4 Big Takeaways From TMRE 2019

Rachel Alexander
Rachel Alexander
3 mins

The Bloomfire team had a whirlwind of a week in Las Vegas for The Market Research Event (TMRE). TMRE is one of the biggest market research and consumer insights conferences of the year, and while it’s a busy four days, our team always learns a lot from the sessions and our conversations with research professionals.

This year, we’ve decided to go against the prevailing belief that “what happens in Vegas, stays in Vegas” to share some of the most valuable things we learned from TMRE 2019.

Your Entire Company Needs a Shared Understanding of the Customer

We were thrilled to have two of our customers (Jason Pafford from Orvis and Annie Corbett from DraftKings) presenting at TMRE this year. Although they come from very different organizations, we noticed a common thread across both presentations: the entire organization needs a holistic view of the customer.

Voice of the customer (VoC) and user research often lives within a company’s market research or customer experience team. But when this research is siloed within one team or department, employees on other teams miss out on valuable insights that could help them deliver a better product or service.

If your team is conducting VoC and user research, it’s up to you to promote a shared understanding of the voice of the customer across your company. For both DraftKings and Orvis, that shared understanding starts with centralizing all their research in Bloomfire. It’s not just members of their research or customer experience teams who use Bloomfire: stakeholders from across each organization can access VoC and user research whenever they want, which means that everyone has a holistic view of the customer as they make product, service, and messaging decisions.

Demonstrating Quick Wins Will Increase Your Stakeholder Buy-In

In her presentation on building a research culture from the ground up, DraftKings’ Annie Corbett talked about how her research team had to get some quick wins under their belt so that they could prove their value to their rapidly growing company— and get the support they needed from company leaders to keep pursuing new research initiatives. For her team, this meant starting small with a focus on design, UX, and UI. In just four months, they had conducted 57 research initiatives, interviewed 160 product users, and surveyed another 6,000 users. They distributed the results of their initiatives to stakeholders across the company, proving that they could validate and inform decisions quickly and easily.

The takeaway for other research teams who need to increase their buy-in is to identify the quick initiatives that you can conduct with your existing resources. Rather than waiting for a line manager to commission a research project, identify and test your own hypotheses— and then share the results across your company. Make it clear how your stakeholders can use your research results to inform their decisions and deliver a better customer experience.

Understanding Your Buyers’ Emotions Is a Huge Competitive Advantage

There’s a common market research adage that resurfaced at TMRE: there’s a big difference between what people say they want and what they actually want. In other words, while a customer might tell you one thing in an interview, their behavior might indicate something completely different. Being able to close this gap and gain a better understanding of your buyers’ emotions can give your company a big competitive advantage.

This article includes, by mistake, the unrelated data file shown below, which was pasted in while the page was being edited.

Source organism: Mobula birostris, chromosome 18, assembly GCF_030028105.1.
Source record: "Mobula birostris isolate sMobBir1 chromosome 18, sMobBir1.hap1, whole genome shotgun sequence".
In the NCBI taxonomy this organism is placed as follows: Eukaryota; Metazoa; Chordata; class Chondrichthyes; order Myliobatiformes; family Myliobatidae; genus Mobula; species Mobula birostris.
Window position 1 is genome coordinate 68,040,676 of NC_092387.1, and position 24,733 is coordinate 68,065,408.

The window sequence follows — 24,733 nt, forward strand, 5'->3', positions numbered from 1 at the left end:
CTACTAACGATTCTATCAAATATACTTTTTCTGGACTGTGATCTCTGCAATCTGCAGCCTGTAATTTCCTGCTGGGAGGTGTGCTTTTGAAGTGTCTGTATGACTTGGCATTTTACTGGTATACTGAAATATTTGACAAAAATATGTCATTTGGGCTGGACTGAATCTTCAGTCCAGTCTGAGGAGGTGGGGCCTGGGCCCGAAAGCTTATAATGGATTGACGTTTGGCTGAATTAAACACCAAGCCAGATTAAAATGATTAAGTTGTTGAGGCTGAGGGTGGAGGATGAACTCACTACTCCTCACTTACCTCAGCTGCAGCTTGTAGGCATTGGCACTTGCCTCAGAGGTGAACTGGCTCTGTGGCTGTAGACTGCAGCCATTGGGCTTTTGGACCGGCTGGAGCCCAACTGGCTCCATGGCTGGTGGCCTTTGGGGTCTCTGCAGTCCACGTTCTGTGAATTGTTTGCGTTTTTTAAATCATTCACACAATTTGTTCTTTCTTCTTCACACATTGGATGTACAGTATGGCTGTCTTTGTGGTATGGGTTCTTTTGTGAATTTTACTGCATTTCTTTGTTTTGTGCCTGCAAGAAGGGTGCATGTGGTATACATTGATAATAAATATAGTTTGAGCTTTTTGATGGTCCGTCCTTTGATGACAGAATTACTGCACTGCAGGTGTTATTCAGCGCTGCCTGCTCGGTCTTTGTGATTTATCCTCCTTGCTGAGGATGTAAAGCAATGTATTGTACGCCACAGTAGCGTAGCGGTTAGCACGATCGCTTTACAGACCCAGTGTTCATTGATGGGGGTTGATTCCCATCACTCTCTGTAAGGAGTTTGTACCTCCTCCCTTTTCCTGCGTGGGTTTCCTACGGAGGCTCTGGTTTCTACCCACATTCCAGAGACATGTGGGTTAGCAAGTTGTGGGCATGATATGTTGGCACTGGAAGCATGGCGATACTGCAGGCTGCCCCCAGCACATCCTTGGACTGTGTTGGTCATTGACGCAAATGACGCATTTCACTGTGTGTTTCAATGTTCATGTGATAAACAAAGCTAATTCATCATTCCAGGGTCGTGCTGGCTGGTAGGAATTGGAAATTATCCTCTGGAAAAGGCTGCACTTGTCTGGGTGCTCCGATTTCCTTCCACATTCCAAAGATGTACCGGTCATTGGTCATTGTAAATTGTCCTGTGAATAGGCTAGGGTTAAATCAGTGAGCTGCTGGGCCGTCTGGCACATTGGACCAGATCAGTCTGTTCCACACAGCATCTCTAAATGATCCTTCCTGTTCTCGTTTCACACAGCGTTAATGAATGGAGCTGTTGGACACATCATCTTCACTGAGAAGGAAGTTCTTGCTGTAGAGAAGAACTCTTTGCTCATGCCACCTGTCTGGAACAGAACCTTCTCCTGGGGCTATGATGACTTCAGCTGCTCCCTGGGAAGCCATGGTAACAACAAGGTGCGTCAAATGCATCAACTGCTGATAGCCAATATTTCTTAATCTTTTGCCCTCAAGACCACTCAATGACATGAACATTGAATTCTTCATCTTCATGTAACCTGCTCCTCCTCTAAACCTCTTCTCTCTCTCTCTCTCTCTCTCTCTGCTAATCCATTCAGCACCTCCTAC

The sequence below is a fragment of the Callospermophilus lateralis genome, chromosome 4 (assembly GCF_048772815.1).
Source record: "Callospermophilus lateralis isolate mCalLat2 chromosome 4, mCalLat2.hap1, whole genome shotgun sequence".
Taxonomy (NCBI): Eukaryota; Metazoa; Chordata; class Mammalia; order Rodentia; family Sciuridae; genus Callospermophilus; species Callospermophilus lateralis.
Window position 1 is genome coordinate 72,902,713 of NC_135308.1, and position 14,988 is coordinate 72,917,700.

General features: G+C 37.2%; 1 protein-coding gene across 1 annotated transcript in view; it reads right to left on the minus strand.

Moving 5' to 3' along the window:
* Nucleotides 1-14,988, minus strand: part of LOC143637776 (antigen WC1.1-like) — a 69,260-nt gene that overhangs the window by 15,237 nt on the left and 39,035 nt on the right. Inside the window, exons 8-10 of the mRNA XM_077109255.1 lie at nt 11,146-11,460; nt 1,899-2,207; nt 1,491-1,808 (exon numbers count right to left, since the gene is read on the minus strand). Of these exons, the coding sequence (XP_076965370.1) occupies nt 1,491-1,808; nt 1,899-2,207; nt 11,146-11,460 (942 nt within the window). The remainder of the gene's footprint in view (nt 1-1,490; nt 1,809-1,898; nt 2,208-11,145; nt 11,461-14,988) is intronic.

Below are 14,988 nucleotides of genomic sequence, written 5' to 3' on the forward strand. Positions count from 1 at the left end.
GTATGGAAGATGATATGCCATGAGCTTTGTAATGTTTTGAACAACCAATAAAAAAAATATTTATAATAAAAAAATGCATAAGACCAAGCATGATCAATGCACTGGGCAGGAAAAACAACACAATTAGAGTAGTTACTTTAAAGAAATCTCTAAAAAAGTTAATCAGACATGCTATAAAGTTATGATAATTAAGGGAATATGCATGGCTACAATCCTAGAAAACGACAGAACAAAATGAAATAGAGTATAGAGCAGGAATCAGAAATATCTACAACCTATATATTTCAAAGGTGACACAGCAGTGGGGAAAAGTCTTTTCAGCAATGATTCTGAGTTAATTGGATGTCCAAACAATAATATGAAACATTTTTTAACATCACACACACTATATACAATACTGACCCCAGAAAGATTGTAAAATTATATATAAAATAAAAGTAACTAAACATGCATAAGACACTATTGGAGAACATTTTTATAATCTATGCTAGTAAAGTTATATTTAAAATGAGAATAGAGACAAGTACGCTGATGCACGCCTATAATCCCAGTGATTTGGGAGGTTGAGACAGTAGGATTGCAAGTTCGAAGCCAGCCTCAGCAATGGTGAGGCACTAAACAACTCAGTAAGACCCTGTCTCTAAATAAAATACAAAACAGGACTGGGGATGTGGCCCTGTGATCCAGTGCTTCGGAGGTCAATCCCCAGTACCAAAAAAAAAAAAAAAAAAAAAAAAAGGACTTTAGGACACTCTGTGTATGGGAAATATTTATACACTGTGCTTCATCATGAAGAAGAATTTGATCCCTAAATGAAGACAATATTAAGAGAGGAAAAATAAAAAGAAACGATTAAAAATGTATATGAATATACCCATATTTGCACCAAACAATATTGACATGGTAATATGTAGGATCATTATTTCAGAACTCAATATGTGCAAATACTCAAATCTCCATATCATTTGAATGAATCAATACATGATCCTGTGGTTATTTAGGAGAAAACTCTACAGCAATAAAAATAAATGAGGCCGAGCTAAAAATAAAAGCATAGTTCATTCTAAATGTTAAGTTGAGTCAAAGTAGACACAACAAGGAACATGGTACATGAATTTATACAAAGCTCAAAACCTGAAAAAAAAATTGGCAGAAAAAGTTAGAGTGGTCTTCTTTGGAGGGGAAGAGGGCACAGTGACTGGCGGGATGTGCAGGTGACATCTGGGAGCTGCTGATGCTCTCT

We saw plenty of examples of strategies and new technologies that research teams are using to understand buyers’ emotions (Kimberly-Clark’s conversational research exercises and Amazon’s music listener segmentation stood out). What needs to come next— and what many companies are still struggling to achieve— is connecting this research into buyers’ emotions with other qualitative and quantitative research. When research professionals successfully marry different types of research across different sources, they’re able to identify new trends and make meaningful recommendations to company leaders. 

And that leads us into our final TMRE 2019 takeaway. 

The Most Advanced Market Researchers Are Skilled at Connecting Disparate Sources

One thing we kept hearing at TMRE was that market research teams are outsourcing a lot of their needs (focus groups, surveys, data analysis, and so on) to vendors. There’s no single vendor that can do everything, and as a result, in-house market research teams are inundated with research from a wide range of sources. 

The most advanced market research teams have become skilled at centralizing all that information, synthesizing the research, and distributing their insights across their organizations. By proactively distributing their research, these teams become strategic partners for their companies. And teams that are viewed as strategic partners have more freedom to experiment, control their budget, and establish research priorities— ultimately setting them up to be centers of innovation.

If this sounds aspirational to you, you’re not alone: according to research from the Boston Consulting Group, only 20% of companies have research functions that are mature enough to be considered a strategic insight partner or a source of competitive advantage. 

Of course, just because you’re not there yet doesn’t mean this level of maturity is out of your reach. As we hope you’ve seen from our four big TMRE takeaways, one of the best things you can do to become a more mature research function is to centralize and distribute your insights so that decision-makers across your company can benefit from them.

Interested in seeing how Bloomfire can help you amplify your insights?

Contact us to learn more.

November 12, 2019

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